With the safety of schoolgirls becoming a cause for concern, the Central Board of Secondary Education (CBSE) recently asked its affiliated schools to train girls studying in Classes 1 to 10 in self-defence techniques. Experts said the training should be made compulsory in all schools.
The CBSE has directed schools to hold week-long training programmes twice a year and then earmark a period to practise self-defence techniques. It also suggested that girls be encouraged to play non-contact sports.
Following the directives, several CBSE-affiliated schools in the city have decided to conduct training programmes all through the year. For instance, at Apeejay School, Kharghar, physical education teachers have started working on a strategy to teach self-defence.
“We plan to introduce situation-based self-defence training for students of the higher classes. This will comprise basic techniques on avoidable and non-avoidable situations,” said Indu Mathur, the school’s principal. The school introduced karate lessons for students of Classes 1 to 6 since last year.
Teaching schoolgirls self-defence techniques has become the need of the hour as they always face a potential risk of being attacked when travelling in school buses over longer routes, attending coaching classes, walking through secluded and dark areas in their neighbourhood, said experts.
“Girls are usually targeted when they are alone. Nowadays, children often travel alone to school, classes and even stay alone at home for long hours,” said Dinesh Padaya, taekwondo coach, DAV Public School, New Panvel. “Small children might not grasp it entirely, but it is important that they know these techniques,” said Padaya.
The school plans to introduce eight sessions in a year to train students. “We can train students in defending themselves in case of sudden attacks using their bags, pens, duppattas and scarves. Even simple things like how to respond when someone catches your hand or pushes you need to be taught. It will make them more alert and confident,” said Padaya.
Parents and teachers’ forums said the state government should make self-defence lessons mandatory in schools throughout the year. “Unless it’s made compulsory, schools will only hold token workshops for self-defence,” said Jayant Jain, president, Forum for Fairness in Education, a parents’ teacher body.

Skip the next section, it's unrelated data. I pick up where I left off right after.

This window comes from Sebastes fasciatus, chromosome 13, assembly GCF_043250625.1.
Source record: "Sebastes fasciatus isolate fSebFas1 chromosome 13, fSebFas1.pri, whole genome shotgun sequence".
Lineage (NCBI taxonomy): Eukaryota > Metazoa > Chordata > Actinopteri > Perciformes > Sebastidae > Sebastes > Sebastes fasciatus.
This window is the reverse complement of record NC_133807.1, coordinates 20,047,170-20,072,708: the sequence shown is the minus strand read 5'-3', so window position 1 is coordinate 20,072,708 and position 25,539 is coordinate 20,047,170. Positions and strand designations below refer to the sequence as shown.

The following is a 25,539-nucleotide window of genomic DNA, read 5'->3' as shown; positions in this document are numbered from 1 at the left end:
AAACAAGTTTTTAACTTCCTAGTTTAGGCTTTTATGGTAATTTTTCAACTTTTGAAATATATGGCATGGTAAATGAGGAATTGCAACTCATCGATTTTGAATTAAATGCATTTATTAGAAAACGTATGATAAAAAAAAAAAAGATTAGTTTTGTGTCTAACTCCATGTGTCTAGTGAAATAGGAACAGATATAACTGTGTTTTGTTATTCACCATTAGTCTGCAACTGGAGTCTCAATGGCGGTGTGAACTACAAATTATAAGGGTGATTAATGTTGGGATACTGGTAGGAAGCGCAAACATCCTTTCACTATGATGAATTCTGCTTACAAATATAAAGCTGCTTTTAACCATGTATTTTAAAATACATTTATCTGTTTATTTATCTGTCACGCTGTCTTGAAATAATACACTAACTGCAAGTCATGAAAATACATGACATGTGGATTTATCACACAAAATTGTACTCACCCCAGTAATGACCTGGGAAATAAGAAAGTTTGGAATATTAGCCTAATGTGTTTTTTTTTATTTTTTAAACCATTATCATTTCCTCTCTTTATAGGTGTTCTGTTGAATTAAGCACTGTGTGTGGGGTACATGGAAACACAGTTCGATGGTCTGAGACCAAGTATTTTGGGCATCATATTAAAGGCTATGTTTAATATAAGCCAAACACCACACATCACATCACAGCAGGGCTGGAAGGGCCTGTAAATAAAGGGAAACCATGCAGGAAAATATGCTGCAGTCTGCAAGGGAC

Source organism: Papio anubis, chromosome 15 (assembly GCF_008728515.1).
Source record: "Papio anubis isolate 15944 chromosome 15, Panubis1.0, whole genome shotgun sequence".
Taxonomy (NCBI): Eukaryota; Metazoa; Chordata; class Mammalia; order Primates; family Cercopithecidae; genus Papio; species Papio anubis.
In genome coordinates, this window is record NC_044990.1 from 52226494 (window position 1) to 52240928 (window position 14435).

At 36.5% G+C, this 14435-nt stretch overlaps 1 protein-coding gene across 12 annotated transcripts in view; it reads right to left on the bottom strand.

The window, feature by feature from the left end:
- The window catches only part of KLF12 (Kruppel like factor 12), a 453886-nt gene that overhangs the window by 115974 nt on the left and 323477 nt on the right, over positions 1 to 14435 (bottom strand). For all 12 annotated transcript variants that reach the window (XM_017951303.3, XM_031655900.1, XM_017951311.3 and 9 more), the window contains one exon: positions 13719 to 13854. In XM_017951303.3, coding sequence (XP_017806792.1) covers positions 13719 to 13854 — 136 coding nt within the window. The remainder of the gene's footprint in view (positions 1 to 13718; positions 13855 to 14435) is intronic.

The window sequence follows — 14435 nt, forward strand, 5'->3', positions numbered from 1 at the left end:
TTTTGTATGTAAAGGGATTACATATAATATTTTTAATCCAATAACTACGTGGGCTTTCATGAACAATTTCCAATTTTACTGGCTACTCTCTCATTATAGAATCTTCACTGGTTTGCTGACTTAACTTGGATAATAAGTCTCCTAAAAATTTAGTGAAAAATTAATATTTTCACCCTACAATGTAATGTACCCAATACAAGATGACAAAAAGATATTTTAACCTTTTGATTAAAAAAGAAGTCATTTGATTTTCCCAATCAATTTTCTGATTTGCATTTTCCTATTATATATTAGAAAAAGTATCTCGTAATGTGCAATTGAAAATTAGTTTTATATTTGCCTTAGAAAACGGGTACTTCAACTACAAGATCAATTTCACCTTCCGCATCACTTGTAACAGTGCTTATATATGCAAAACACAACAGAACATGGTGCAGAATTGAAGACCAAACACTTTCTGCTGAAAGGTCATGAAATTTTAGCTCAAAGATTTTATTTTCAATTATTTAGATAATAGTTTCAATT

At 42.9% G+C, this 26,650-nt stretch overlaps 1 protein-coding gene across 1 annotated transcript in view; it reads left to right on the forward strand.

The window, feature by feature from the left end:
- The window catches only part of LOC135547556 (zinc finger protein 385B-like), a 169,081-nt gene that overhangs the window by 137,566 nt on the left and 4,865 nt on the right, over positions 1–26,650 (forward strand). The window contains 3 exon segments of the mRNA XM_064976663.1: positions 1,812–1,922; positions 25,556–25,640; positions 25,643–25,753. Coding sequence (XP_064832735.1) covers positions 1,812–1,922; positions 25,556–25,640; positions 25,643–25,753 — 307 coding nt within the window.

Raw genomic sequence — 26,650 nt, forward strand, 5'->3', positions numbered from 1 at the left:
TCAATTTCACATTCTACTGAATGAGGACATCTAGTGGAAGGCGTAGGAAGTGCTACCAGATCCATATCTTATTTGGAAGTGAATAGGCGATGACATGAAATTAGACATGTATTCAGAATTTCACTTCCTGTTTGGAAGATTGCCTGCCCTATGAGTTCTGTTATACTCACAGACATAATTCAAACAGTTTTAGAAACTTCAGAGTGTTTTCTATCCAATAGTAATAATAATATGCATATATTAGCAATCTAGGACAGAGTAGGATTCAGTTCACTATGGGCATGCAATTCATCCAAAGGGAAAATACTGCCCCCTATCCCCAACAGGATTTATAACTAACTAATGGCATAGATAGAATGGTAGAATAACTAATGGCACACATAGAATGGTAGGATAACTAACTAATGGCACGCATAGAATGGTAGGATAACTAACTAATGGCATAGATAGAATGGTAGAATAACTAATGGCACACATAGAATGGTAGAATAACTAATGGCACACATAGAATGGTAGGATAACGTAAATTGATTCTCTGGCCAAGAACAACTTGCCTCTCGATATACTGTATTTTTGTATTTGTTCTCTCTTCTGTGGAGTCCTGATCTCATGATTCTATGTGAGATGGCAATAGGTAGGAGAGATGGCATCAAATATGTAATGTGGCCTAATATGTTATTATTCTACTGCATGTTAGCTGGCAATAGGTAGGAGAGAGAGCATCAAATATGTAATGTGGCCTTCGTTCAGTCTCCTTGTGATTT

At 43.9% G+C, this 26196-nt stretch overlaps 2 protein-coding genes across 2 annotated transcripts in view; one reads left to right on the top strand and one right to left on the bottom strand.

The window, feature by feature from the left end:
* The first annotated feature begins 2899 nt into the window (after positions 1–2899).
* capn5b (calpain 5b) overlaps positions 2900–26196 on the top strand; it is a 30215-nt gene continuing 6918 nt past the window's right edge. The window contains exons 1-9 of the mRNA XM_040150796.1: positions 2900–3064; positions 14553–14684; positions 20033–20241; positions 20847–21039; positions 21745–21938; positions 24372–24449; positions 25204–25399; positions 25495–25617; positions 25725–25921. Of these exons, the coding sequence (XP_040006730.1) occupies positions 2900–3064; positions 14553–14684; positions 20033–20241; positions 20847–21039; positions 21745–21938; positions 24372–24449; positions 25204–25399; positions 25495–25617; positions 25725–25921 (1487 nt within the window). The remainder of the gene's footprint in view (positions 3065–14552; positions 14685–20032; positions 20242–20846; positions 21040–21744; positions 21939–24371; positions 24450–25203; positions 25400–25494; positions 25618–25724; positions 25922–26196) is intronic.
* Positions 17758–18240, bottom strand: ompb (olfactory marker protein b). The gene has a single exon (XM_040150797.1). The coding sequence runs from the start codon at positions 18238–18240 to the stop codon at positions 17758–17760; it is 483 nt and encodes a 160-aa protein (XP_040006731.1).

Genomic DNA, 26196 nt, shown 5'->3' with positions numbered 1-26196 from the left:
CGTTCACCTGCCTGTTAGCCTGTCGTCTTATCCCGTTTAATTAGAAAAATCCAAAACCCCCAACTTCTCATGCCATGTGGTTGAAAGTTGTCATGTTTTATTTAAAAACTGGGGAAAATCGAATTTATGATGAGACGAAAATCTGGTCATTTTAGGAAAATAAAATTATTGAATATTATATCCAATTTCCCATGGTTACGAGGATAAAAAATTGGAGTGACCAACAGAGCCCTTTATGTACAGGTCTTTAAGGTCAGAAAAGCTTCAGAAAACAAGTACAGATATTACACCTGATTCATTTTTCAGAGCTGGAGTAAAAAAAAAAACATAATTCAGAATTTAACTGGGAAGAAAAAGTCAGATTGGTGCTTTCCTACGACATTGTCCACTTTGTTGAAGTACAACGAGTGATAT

Last year, the Brihanmumbai Municipal Corporation (BMC) along with the Mumbai police had announced workshops for schoolgirls in civic schools, but such workshops are rarely held, said teachers. “Self-defence is not being taught in any of our schools. The BMC needs to invest in training teachers so that they can teach the students regularly,” said Ramesh Joshi, head of the BMC school teachers union.
Some school principals said that while self-defence lessons will help to a certain extent, schools and parents need to take steps to ensure the security of children at home and in school. “Small children will not have the energy to fight back in case of an attack. Hence, the parents and schools have to be alert on the behalf of the students,” said Seema Buch, principal, Gundecha Education Academy, Kandivli.
Buch said parents opt for school vans to ferry students, as it is a cheaper alternative. But many van operators do not even follow the safety norms prescribed by transport authorities and the police. “On several occasions, we have found these van drivers to be drunk or behaving inappropriately with students. Parents need to be alert about the people dealing with their children,” said Buch.
Self-help is the best help
* Hold week-long training programmes twice a year, at the beginning of each term
* After that, to update the knowledge of the students, earmark a 40-45 minute physical education period to practise self-defence techniques every week
* Encourage girls to play non-contact sports as they could possibly cause less injury than contact sports. Besides, they can be easily introduced in schools, as they do not require special infrastructure
* Schools can invite experts from neighbouring police stations or use locally available resource persons to train the students
* “Learning self-defence strategies not only involves physically tackling threats to safety, but also the ability to identify and avoid potentially unsafe circumstances. These strategies cultivate in individuals the ability to remain alert yet calm at all times,” said DT Sudharshan Rao, joint secretary and in-charge of academic and trainings, who issued the circular last week.
What schools are doing:
* DAV Public School, New Panvel, is going to start self-defence training for students after the Ganeshotsav, in the last week of September or early October. Students will be taught basic techniques such as responding to sudden attacks, using bags, pens to defend themselves. The lessons will focus on making students alert and confident.
* Apeejay School, Kharghar, has already introduced karate for students from Class 1 to 6 last year. This year, the teachers are working on a strategy to come up with self-defence lessons for students
* Jamanbai Narsee School, Juhu, introduced self-defence as a compulsory subject for students from Classes 8 to 12 in the last academic year. Students in classes 8-10 are taught basic self-defence techniques, while students of Classes 11 and 12 are taught heavy exercises to build their core strength.